We’re over three quarters of the way through the year, and I have two potential candidates for my album of the year. The first is Beach House’s Bloom. It’s still hard to imagine I could ever get sick of “Lazuli” and I still listen to that track an average of at least once a week. The album itself is simply sublime and elegant.The second is Grizzly Bear’s lush and richly textured new LP Shields. Both albums are extremely engaging, beautifully detailed, intricately crafted, and – most importantly – they are products of bands that have crafted their own unique and easily identifiable identities. Oddly enough, neither Bloom nor Shields reflect bands making any sort of huge artistic leap, but instead we simply find talented bands honing their craft to greater perfection.
For example, one of the first things that struck me about Shields is how much it sounds like a Grizzly Bear album. I do not mean to suggest that it sounds exactly like the bands prior albums. Instead, what I mean to convey is that Shields sounds like an album that only Grizzly Bear could have made. Whatever influences the members of Grizzly Bear have brought to the table (some of which are still easily identifiable), those influences only help to color in the edges of the album.
Like many collaborations between talented artists, Grizzly Bear didn’t step into the studio knowing what would come out of the sessions. After scrapping an initial recording session, they returned to Ed Droste’s grandmother’s house (a.k.a. The Yellow House). When they arrived “things started happening.” Vocalist Ed Droste explains: “We just sat by the fire, Dan strumming, me singing, and it happened. Some of the best songs on the record, like ‘Speak in Rounds’ and ‘Half Gate’, came out of that.”
Indeed, Shields is, and sounds like, the band’s most collaborative effort to date. The goal was for each member to contribute democratically and to have a sense of authorship of the material they’d recorded. After those recording sessions, band member Chris Taylor began production of the album. In the end, as a result of the collaborative process, even the band was surprised by their final product. In an interview, Daniel Rossen told NPR that the track “Sun In Your Eyes” “just kind of kept developing . . . It took six months for it to become something real, but by the end, it was the king of song no one of us could ever have conceived on our own. . . . It was just really thrilling in the way where it almost felt like listening to somebody else’s music rather than making your own record.”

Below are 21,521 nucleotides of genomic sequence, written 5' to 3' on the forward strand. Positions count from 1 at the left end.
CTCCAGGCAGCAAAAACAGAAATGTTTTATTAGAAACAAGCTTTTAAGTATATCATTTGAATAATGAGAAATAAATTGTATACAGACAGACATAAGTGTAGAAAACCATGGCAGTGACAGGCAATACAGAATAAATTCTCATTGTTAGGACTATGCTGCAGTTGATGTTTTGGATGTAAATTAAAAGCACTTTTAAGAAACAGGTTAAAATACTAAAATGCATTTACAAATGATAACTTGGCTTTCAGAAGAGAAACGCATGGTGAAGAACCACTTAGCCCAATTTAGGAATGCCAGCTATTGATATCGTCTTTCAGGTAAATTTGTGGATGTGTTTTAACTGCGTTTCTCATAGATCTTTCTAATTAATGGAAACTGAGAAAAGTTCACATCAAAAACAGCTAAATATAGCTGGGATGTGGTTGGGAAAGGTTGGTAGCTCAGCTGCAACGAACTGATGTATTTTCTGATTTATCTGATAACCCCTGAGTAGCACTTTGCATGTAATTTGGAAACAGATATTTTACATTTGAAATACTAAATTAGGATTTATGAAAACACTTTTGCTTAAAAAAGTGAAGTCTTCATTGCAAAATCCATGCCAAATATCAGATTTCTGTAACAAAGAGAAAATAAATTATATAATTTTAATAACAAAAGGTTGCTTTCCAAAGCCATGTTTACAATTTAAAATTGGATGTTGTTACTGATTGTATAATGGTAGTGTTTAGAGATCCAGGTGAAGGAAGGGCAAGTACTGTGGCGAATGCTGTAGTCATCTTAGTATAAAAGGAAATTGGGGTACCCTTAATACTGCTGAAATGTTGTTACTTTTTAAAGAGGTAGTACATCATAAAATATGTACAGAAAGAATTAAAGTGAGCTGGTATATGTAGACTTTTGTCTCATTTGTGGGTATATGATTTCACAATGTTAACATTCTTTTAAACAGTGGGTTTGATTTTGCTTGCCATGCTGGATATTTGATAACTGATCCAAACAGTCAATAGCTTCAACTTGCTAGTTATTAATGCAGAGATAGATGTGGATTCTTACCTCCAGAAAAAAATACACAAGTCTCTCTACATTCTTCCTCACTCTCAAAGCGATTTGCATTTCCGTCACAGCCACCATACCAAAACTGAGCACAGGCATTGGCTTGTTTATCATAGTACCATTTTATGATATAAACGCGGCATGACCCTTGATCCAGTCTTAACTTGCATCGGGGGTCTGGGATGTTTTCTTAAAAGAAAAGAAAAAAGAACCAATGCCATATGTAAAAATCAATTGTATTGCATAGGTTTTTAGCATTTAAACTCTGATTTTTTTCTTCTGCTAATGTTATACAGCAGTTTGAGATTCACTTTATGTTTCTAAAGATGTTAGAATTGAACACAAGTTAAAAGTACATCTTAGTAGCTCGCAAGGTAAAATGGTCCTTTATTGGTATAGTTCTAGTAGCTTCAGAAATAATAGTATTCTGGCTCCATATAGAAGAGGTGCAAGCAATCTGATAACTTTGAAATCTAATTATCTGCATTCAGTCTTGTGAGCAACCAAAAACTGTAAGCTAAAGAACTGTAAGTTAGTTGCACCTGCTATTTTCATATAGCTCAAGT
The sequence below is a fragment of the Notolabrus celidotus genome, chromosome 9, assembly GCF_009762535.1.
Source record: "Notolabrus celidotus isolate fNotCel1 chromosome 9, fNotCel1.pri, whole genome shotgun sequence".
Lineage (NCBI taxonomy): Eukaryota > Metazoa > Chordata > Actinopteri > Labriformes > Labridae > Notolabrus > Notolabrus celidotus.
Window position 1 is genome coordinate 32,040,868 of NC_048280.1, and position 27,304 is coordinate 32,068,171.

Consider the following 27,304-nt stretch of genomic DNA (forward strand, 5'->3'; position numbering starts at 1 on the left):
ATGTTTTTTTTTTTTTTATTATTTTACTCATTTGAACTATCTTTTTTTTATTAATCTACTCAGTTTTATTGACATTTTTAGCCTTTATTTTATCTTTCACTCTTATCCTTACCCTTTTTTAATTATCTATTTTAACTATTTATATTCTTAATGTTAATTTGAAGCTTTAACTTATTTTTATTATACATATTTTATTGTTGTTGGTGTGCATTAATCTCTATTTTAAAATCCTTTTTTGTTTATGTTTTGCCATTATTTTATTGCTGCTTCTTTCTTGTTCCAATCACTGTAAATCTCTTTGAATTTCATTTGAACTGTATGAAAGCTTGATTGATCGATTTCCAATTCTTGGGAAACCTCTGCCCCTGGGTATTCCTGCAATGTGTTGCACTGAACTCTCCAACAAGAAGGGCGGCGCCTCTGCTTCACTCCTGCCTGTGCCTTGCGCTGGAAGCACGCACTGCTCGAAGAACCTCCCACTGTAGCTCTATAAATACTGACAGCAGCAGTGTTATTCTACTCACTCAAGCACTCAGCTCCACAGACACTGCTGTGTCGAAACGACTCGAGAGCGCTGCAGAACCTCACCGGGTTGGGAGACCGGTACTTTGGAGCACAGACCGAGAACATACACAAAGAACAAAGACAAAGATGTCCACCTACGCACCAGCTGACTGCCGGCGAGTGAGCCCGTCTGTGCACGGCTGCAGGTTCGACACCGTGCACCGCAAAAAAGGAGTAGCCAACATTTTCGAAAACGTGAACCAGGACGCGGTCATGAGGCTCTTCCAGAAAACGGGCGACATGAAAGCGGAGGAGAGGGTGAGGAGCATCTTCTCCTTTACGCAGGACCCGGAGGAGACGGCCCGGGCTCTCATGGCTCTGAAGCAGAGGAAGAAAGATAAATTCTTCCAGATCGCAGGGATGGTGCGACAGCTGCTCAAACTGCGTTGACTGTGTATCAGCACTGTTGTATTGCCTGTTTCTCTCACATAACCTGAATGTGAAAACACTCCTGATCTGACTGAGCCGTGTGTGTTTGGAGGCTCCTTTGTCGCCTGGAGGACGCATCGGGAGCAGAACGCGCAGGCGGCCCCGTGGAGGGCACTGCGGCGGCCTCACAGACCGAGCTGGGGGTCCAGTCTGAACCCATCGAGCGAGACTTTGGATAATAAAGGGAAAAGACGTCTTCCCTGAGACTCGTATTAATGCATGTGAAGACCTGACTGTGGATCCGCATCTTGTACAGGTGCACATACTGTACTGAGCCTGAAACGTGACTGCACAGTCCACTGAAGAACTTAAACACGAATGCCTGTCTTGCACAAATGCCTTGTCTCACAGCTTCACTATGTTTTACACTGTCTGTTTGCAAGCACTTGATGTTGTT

Perhaps unsurprisingly, this democratic process also led to more conflict too. For example, in another interview Droste has explained that “as we get older, more confident, and more mature, we’re becoming more comfortable with stepping on each other’s toes.” Similarly, Rossen described Taylor’s production by noting: “Part of his strength is that he pushes us.”
As a result it probably shouldn’t be surprising that much of the album lyrically is preoccupied with the sharper edges of relationships between people. A lot was made of the fact that on Veckatimest Grizzly Bear was often lyrically polite and arguably passive aggressive. In that regard, it’s safe to say that on Shields, Grizzly Bear demonstrate that they aren’t afraid to reveal their fangs. Instead, conflict seems to inform the album both musically and instrumentally. On “Sleeping Ute” Rossen sings: “And I live to see your face. And I hate to see you go. But I know no other way than straight on out that door. And I can’t help myself.” On many occasions the instrumentation is more aggressive and visceral compared to their previous releases. “Sleeping Ute” is arguably the band’s nosiest and most clattering tune yet. Even the following track, “Speak in Rounds,” which opens gently with soft vocals and crisply panning organic percussion ultimately transitions into a kinetic acoustic guitar riff and a lively and rocking chorus. In general, there is an overall initial smoothness to most melodies on the album that eventually give way to boisterous rhythms and clean, energetic jazz-influenced percussion.
It’s presumably no coincidence that the band chose to use pieces from Richard Diebenkorn series “Clubs and Spades” as the art for the album in light of the symbolic and emotional significance of the shapes. After all, symbolically clubs and spades are both weapons and sometimes a shield is used as a weapon (and vice versa). That sentiment (i.e. the idea that sometimes a preemptive attack is merely a clumsy attempt to protect oneself) appears as a recurring lyrical theme throughout the album.
In the Kitchen today, Kasey is featuring a recipe for Chicken and Cardamom Rice with Barberries from Jerusalem: A Cookbook by Yotam Ottolenghi and Sami Tamimi. It’s a delicious and exotic recipe that is beautifully textured and flavored subtly, but with an overall boldness that makes it that much more enjoyable. In that regard, it’s an obvious Musical Pairing for Grizzly Bear’s Shields.